Why TV viewers are drawn to stellar tandems
Have you noticed? Most TV shows field at least two cohosts or paired performers, often with both sexes represented. Thus, you have Mike Enriquez and Mel Tiangco, Tina Monzon-Palma and Angelo Castro Jr., Boots Anson-Roa and Willie Nepomuceno, etc.
Even in movies, love teams have been doted on — Vilma-Bobot, Guy-Pip, Nida-Nestor, Hilda-Jay, etc. — and their romantic costarrers were consistent hits precisely because their “signature” leads were bankable, literally like having money in the bank for their producers.
What is it about stellar tandems that viewers like? One of the most overused but least understood terms loosely bandied about in show biz is “chemistry.” It’s also called rapport, mutual liking or excitement, and sometimes even hints at an undercurrent of secret or unspoken “sensual electricity.”
On the other hand, viewers also get turned on by the pairing of opposites — tandems of celebrity hosts or actors who are a combination of sweet and sour, hyper and mellow, beautiful and “idiosyncratic-looking.”
All of these various permutations result in the feeling that two stars have “chemistry,” that magic, mystic, mythic “X-Y-and-Z” factor that makes their tandem special.
But, what about TV personalities who top-bill shows all by their lonesome, like Kris Aquino, Korina Sanchez, Arnold Clavio, Edu Manzano, Anthony Taberna, Ted Failon and Ali Sotto? Obviously, their shows’ producers feel that they’re strong or vivid enough on their own to sustain the public’s interest without having somebody else to interact with.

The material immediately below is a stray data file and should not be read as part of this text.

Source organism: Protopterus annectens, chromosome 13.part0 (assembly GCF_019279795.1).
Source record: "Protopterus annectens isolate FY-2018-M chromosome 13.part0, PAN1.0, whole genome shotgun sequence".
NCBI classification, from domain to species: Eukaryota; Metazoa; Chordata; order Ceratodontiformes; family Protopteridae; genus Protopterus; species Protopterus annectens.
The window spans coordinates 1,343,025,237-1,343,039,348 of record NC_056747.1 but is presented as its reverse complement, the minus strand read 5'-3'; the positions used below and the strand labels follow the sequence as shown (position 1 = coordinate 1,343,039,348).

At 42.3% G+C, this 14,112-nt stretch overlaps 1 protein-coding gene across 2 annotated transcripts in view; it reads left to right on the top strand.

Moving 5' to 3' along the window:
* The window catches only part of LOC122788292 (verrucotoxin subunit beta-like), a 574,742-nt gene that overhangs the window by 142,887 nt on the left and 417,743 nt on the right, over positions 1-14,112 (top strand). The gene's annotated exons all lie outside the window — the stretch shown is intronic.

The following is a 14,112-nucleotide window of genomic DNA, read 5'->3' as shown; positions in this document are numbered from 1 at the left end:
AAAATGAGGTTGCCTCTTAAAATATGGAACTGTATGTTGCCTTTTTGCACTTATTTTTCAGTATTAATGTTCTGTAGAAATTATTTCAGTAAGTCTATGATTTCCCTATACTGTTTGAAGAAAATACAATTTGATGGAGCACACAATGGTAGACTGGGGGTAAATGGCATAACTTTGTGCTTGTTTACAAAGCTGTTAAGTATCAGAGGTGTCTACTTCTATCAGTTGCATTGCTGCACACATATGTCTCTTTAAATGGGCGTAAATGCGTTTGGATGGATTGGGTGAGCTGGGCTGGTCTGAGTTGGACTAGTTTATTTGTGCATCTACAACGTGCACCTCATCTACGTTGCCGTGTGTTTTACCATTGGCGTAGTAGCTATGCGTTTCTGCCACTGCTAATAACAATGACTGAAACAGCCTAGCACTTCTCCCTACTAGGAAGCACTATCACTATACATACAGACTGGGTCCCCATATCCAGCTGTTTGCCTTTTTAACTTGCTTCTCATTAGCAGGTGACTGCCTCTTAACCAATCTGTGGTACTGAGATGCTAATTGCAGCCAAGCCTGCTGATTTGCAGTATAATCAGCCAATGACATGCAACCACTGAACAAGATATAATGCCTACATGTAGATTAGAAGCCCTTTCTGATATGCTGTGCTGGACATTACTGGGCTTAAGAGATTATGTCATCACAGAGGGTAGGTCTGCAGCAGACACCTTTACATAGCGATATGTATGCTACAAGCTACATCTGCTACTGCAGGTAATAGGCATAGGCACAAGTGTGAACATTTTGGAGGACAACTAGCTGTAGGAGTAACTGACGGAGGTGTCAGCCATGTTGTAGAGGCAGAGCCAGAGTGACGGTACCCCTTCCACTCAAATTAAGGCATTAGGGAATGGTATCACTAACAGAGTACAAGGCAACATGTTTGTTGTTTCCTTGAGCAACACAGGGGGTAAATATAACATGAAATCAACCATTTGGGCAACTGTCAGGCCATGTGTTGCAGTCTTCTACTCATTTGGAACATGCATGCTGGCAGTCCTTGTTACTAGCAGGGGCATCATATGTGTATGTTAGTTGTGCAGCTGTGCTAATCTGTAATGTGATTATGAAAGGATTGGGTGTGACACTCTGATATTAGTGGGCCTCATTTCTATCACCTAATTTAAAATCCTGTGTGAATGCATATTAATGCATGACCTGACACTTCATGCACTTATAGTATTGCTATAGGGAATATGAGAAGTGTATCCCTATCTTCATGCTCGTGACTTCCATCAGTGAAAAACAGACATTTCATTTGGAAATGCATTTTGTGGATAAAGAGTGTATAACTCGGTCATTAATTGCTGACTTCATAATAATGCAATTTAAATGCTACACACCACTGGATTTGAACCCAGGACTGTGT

Clearly, however, they’re in the distinct minority, because the “interaction” factor can more reliably be depended on to keep televiewers involved and entertained.
For TV celebrities who have cohosts, two is better and easier than one, because doing a monologue is one of the toughest feats in the trade to pull off.
Not all that rarely, however, cohosts get on each other’s bad side or rub each other the wrong way — so, the inherent advantage of two over one becomes a liability instead of an asset.
Rather than concentrating fully on keeping their show as easy and breezy as can be, the combative, feuding or sulking cohosts have to expend too much energy in covering up their mutual resentments.
That’s why a successful veteran on TV once described cohosting as a king of “part-time marriage” — hopefully with more ups than downs, and mutual liking or even loving to help the cohosts survive the experience with their friendship intact.
This, it goes without saying, is more difficult to pull off for popular “love teams” who have to make their “passion” for each other believable. Relationships are tough enough without having to pretend to be “perfectly” in love with one another — at least well enough for movie-TV fans to get carried away by the love story being oh, so breathlessly depicted!
In addition, the production setup is so artificial and full of distractions that only the most focused performers can “feel” the romantic moment deeply enough to erase the thin dividing line between romantic fact, fiction and friction.
To complicate things, in some romantic dramas, it doesn’t take only two, it takes three to bring the love scenario to an appropriately heated simmer or sizzle. This is the unique nature of the romantic triangles in which two swains compete for the love of a perplexed dalaga.
The three lead players involved have to conjure up feelings, not just of love and ardor, but also of jealousy, anger, hurt, shock, vengeance and hate, so, the plots — and the acting expectations — really do thicken!
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